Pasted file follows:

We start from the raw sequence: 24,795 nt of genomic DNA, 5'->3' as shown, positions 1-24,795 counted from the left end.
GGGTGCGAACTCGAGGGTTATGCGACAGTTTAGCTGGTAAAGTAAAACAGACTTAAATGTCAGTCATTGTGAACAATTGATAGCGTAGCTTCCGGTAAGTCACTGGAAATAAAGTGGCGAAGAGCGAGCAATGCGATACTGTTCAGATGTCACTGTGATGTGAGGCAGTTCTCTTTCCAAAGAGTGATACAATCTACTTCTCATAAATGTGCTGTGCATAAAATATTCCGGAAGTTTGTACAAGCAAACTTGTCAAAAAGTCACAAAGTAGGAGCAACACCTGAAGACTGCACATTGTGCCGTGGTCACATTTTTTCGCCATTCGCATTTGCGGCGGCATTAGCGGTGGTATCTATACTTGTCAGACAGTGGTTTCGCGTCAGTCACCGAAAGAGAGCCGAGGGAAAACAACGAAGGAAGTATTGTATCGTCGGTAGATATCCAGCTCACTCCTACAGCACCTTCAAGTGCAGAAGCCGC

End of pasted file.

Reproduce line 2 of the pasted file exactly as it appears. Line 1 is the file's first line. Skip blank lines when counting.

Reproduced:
GGGTGCGAACTCGAGGGTTATGCGACAGTTTAGCTGGTAAAGTAAAACAGACTTAAATGTCAGTCATTGTGAACAATTGATAGCGTAGCTTCCGGTAAGTCACTGGAAATAAAGTGGCGAAGAGCGAGCAATGCGATACTGTTCAGATGTCACTGTGATGTGAGGCAGTTCTCTTTCCAAAGAGTGATACAATCTACTTCTCATAAATGTGCTGTGCATAAAATATTCCGGAAGTTTGTACAAGCAAACTTGTCAAAAAGTCACAAAGTAGGAGCAACACCTGAAGACTGCACATTGTGCCGTGGTCACATTTTTTCGCCATTCGCATTTGCGGCGGCATTAGCGGTGGTATCTATACTTGTCAGACAGTGGTTTCGCGTCAGTCACCGAAAGAGAGCCGAGGGAAAACAACGAAGGAAGTATTGTATCGTCGGTAGATATCCAGCTCACTCCTACAGCACCTTCAAGTGCAGAAGCCGC